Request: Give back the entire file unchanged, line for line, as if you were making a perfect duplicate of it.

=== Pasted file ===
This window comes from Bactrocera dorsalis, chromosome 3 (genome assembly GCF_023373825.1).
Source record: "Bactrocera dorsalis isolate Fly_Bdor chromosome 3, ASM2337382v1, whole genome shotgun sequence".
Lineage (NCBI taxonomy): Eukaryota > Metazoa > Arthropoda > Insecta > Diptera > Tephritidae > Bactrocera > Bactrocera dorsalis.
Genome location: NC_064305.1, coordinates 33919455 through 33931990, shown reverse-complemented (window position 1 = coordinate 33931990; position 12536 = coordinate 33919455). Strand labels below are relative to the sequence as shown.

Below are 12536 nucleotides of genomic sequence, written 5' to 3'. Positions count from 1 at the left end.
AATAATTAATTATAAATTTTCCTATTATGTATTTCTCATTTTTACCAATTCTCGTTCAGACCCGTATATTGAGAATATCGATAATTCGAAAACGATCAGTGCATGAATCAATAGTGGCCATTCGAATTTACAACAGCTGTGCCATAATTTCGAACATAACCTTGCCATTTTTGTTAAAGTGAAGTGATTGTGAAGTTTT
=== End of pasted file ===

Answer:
This window comes from Bactrocera dorsalis, chromosome 3 (genome assembly GCF_023373825.1).
Source record: "Bactrocera dorsalis isolate Fly_Bdor chromosome 3, ASM2337382v1, whole genome shotgun sequence".
Lineage (NCBI taxonomy): Eukaryota > Metazoa > Arthropoda > Insecta > Diptera > Tephritidae > Bactrocera > Bactrocera dorsalis.
Genome location: NC_064305.1, coordinates 33919455 through 33931990, shown reverse-complemented (window position 1 = coordinate 33931990; position 12536 = coordinate 33919455). Strand labels below are relative to the sequence as shown.

Below are 12536 nucleotides of genomic sequence, written 5' to 3'. Positions count from 1 at the left end.
AATAATTAATTATAAATTTTCCTATTATGTATTTCTCATTTTTACCAATTCTCGTTCAGACCCGTATATTGAGAATATCGATAATTCGAAAACGATCAGTGCATGAATCAATAGTGGCCATTCGAATTTACAACAGCTGTGCCATAATTTCGAACATAACCTTGCCATTTTTGTTAAAGTGAAGTGATTGTGAAGTTTT